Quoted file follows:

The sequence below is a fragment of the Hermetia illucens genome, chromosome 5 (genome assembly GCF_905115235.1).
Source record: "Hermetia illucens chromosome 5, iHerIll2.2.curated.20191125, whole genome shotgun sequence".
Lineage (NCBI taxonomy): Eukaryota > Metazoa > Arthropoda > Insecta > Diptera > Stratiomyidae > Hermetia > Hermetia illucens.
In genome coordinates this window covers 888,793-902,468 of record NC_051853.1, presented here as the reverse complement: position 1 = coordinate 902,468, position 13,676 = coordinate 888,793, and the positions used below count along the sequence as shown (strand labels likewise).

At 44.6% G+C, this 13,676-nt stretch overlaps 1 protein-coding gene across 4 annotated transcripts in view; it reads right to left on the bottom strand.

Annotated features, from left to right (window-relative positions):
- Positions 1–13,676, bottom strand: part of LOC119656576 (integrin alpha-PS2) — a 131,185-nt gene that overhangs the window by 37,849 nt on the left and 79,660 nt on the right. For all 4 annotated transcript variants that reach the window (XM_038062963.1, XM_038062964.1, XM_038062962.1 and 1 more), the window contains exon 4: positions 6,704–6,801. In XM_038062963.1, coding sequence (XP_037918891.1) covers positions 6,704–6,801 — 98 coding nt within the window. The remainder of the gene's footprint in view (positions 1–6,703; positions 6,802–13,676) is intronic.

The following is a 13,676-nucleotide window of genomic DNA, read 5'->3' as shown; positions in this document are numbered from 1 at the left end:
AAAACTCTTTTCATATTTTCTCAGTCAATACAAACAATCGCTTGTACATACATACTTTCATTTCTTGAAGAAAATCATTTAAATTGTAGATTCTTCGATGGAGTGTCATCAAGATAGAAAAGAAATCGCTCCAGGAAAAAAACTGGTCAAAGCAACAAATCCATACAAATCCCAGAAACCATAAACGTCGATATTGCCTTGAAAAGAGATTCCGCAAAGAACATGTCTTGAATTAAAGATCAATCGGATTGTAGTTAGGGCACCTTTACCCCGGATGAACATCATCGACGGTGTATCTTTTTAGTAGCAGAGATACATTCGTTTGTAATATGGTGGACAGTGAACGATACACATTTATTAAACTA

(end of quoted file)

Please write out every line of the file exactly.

The sequence below is a fragment of the Hermetia illucens genome, chromosome 5 (genome assembly GCF_905115235.1).
Source record: "Hermetia illucens chromosome 5, iHerIll2.2.curated.20191125, whole genome shotgun sequence".
Lineage (NCBI taxonomy): Eukaryota > Metazoa > Arthropoda > Insecta > Diptera > Stratiomyidae > Hermetia > Hermetia illucens.
In genome coordinates this window covers 888,793-902,468 of record NC_051853.1, presented here as the reverse complement: position 1 = coordinate 902,468, position 13,676 = coordinate 888,793, and the positions used below count along the sequence as shown (strand labels likewise).

At 44.6% G+C, this 13,676-nt stretch overlaps 1 protein-coding gene across 4 annotated transcripts in view; it reads right to left on the bottom strand.

Annotated features, from left to right (window-relative positions):
- Positions 1–13,676, bottom strand: part of LOC119656576 (integrin alpha-PS2) — a 131,185-nt gene that overhangs the window by 37,849 nt on the left and 79,660 nt on the right. For all 4 annotated transcript variants that reach the window (XM_038062963.1, XM_038062964.1, XM_038062962.1 and 1 more), the window contains exon 4: positions 6,704–6,801. In XM_038062963.1, coding sequence (XP_037918891.1) covers positions 6,704–6,801 — 98 coding nt within the window. The remainder of the gene's footprint in view (positions 1–6,703; positions 6,802–13,676) is intronic.

The following is a 13,676-nucleotide window of genomic DNA, read 5'->3' as shown; positions in this document are numbered from 1 at the left end:
AAAACTCTTTTCATATTTTCTCAGTCAATACAAACAATCGCTTGTACATACATACTTTCATTTCTTGAAGAAAATCATTTAAATTGTAGATTCTTCGATGGAGTGTCATCAAGATAGAAAAGAAATCGCTCCAGGAAAAAAACTGGTCAAAGCAACAAATCCATACAAATCCCAGAAACCATAAACGTCGATATTGCCTTGAAAAGAGATTCCGCAAAGAACATGTCTTGAATTAAAGATCAATCGGATTGTAGTTAGGGCACCTTTACCCCGGATGAACATCATCGACGGTGTATCTTTTTAGTAGCAGAGATACATTCGTTTGTAATATGGTGGACAGTGAACGATACACATTTATTAAACTA